1 We did better than Newt Gingrich said we would.
Gingrich, with typical chutzpah, has predicted the GOP could pick up 40 or more House seats. Democrats, with equal chutzpah, will portray anything less as a Democratic victory.
2. We did better than the pundits said we would.
The conventional wisdom on likely Republican gains has ranged from six to 20 House seats and from three to five Senate seats. If Democrats hold the GOP below the upper end of this range, they’ll claim victory. If Republicans beat the lower end, they’ll claim victory.
3 We did well, considering how heavily we were outspent.
Democrats will use this alibi in nearly every close race. Republicans will claim that many of their candidates were outspent, if you count the additional “union money.”
4. We did well, considering the president’s difficulties.
Democrats will offer this excuse without acknowledging that it implies the public is still upset with the president’s behavior. Simultaneously, they will assert that the election is a mandate for ending the investigation of the president’s behavior.
5. We did well, considering the backlash against the investigation.
Republicans will offer this excuse without acknowledging that the backlash is mainstream. Instead, they’ll portray it as a surge of turnout among diehard Clinton supporters.
6. We did well, considering the six year itch.
Democrats will point out that the president’s party usually loses dozens of congressional seats in his sixth year. What they won’t mention is that the reason Clinton didn’t lose those seats in his sixth year is that he lost them in his second.
7 Americans re-elected the Republican majority.
This is the ultimate Republican fallback. Even if the GOP somehow loses seats in both houses, it can ignore its relative setbacks and reassert its absolute supremacy.
8. The Republicans failed to win a filibuster-proof majority.
This is the ultimate Democratic fallback. If Democrats lose fewer than five Senate seats, they’ll say they weathered the tide because voters decided not to entrust Republicans with complete control.
9. We won the close races.
Both sides will use this line. “Close races” are the ones your side won. If a race looked close but you ended up losing it, then it wasn’t really close, so you needn’t mention it.
10. Their candidate won on local issues.
A good spinner never admits that his party’s candidate lost because of the national party’s positions. If an anti-health maintenance organization, pro-public-education Democrat wins, Democrats will say it’s because voters liked her positions on HMOs and education. If she loses, they’ll say its because voters disliked her position on building a local freeway.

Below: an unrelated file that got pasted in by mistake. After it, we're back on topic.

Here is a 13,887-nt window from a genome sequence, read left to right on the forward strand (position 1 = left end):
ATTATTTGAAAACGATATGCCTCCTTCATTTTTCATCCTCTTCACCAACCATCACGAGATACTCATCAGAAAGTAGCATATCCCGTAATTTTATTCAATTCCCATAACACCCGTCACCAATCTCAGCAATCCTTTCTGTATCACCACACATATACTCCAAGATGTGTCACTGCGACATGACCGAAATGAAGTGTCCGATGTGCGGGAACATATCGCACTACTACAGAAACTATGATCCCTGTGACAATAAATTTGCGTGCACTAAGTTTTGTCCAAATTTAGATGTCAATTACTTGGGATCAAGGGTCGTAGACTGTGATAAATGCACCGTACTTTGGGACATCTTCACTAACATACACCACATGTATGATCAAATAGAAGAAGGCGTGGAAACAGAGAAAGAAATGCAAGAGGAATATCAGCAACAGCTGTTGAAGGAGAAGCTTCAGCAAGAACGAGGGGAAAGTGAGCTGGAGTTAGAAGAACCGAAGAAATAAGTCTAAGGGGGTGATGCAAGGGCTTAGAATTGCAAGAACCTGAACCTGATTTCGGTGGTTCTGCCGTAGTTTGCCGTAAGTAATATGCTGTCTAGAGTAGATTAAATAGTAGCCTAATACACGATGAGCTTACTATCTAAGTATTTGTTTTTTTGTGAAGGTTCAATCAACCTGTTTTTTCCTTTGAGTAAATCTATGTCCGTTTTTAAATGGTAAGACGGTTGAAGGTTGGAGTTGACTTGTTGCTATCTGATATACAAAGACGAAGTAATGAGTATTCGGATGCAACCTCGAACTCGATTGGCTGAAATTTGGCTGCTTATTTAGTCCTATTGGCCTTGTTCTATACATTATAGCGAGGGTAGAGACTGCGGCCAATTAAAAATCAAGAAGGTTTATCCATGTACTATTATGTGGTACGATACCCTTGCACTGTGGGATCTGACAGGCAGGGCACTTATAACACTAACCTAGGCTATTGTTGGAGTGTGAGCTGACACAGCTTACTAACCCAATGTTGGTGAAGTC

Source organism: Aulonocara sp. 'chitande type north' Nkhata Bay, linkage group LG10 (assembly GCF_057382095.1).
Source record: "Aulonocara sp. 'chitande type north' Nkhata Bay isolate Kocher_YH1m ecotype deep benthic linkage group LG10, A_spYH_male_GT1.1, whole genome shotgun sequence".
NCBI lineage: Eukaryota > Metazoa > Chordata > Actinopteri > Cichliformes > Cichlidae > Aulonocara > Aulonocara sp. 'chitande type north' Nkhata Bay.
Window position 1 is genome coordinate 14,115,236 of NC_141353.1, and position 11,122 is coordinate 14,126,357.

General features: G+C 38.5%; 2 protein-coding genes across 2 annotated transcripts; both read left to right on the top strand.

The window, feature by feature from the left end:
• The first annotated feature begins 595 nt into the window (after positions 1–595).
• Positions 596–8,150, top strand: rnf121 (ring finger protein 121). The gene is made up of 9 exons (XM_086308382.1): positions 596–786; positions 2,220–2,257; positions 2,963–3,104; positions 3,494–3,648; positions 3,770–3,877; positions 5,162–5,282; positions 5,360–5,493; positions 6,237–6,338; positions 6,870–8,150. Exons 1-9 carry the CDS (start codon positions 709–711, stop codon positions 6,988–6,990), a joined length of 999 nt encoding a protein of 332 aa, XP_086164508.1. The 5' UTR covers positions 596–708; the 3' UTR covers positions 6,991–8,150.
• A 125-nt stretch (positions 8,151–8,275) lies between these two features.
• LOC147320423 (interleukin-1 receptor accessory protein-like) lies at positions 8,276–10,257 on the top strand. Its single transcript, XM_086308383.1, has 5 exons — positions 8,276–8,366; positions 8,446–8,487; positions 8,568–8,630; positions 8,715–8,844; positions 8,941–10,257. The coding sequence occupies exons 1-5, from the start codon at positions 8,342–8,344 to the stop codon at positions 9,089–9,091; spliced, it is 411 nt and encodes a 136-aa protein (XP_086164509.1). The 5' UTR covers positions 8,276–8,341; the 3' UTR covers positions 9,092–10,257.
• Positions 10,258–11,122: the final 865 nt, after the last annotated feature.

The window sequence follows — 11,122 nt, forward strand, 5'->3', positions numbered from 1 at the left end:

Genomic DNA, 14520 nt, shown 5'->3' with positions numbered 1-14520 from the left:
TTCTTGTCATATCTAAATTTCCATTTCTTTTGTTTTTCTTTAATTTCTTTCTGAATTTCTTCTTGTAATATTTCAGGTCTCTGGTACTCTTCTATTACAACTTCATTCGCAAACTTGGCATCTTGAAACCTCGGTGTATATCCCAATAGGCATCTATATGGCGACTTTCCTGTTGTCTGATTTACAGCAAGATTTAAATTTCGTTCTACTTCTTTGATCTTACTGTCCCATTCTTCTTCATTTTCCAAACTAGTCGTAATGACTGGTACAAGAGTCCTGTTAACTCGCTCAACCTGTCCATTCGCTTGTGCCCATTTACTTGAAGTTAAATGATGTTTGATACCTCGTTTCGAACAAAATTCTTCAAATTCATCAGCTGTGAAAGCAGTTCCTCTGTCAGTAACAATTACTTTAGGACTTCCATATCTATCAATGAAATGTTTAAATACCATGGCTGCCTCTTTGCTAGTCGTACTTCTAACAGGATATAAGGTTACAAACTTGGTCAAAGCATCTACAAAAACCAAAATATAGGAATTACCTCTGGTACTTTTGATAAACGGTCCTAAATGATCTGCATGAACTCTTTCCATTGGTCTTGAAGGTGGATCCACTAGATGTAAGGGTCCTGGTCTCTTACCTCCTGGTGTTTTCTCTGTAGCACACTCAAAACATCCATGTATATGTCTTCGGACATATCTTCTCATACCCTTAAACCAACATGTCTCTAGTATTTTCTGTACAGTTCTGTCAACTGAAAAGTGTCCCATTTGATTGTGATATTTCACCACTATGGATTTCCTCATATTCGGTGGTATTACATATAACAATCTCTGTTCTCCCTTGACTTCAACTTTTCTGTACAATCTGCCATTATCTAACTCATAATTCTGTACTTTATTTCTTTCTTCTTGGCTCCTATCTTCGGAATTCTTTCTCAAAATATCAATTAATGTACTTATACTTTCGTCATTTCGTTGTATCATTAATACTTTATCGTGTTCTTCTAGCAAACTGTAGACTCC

11 Their candidate won with vicious negative ads.
If their candidate wins, it’s because his negative ads distracted voters from the issues. If your candidate wins, it’s because voters agreed that the other candidate was wrong on the issues–as your candidate pointed out in his negative ads.
12. Our candidate lost because of vicious media attacks.
If your candidate ran negative ads and their candidate didn’t and your candidate still managed to lose, you can always accuse the media of attacking your candidate. This argument comes in particularly handy when the media have criticized your candidate precisely for running negative ads.
13. Our candidate lost because he screwed up.
If an anti-tax, family values Republican wins, it’s because voters liked his positions on taxes and family values. If he loses, it’s because he was unfairly savaged by the local press for calling his opponent a putzhead.
14. Our candidate did well in a tough district.
The Democratic Party recruits each candidate by telling her that her district opposes the Republican candidate on the issues. The Democratic candidate spends a year on the campaign trail repeating this line. Then, on election night, the candidate and the party claim that she lost because the district was Republican.
15 Our candidate did well, considering he was up against an entrenched incumbent.
This is the least bogus spin. Generally, incumbents do have enormous advantages in clout, money, and name recognition. But when a challenger has these advantages and still manages to lose, his party will invoke the “entrenched incumbent” excuse anyway.
16. Our candidate did well to make the race close.
This is the corollary to spin No. 9. If your candidate was blown out, you brush it off by saying it was never really a race. If your candidate wasn’t blown out, you call this an achievement.
17. Their candidate won thanks to a vocal minority.
This will be the trademark spin of this year’s elections. Everyone knows turnout will be low. So if you lose, you can always claim that the silent, nonvoting majority supported your candidate.
18 Their candidate won on our issues.
The GOP’s 1996 treatment of Clinton is an excellent example. Throughout the campaign, Republicans call the Democratic candidate a liberal. After he wins, they say he won by running as a conservative.
19. Our candidate lost on their issues.
If Republican Matt Fong loses the California Senate race, conservatives will say he blew it because he’s a “squish,” i.e., a moderate. If Democrat Glenn Poshard loses the Illinois governor’s race, liberals will say he blew it because he’s anti-abortion.
20. The polls show voters support us.
If your party gets creamed, you can always find comfort in the exit polls. Somewhere in the blizzard of questions, a couple of findings will suggest that voters sort of agreed with your party’s position on something or other, even if they voted against all your candidates. And after all, isn’t that what really counts?
Recent “Frame Games”
“The Flytrap Ad War“: Why the GOP’s new ads are too clever by half. (posted Friday, Oct. 30, 1998)
“Clinton’s Peace Therapy“: Is the Middle East deal a new chapter or a reminder of Monica? (posted Wednesday, Oct. 28, 1998)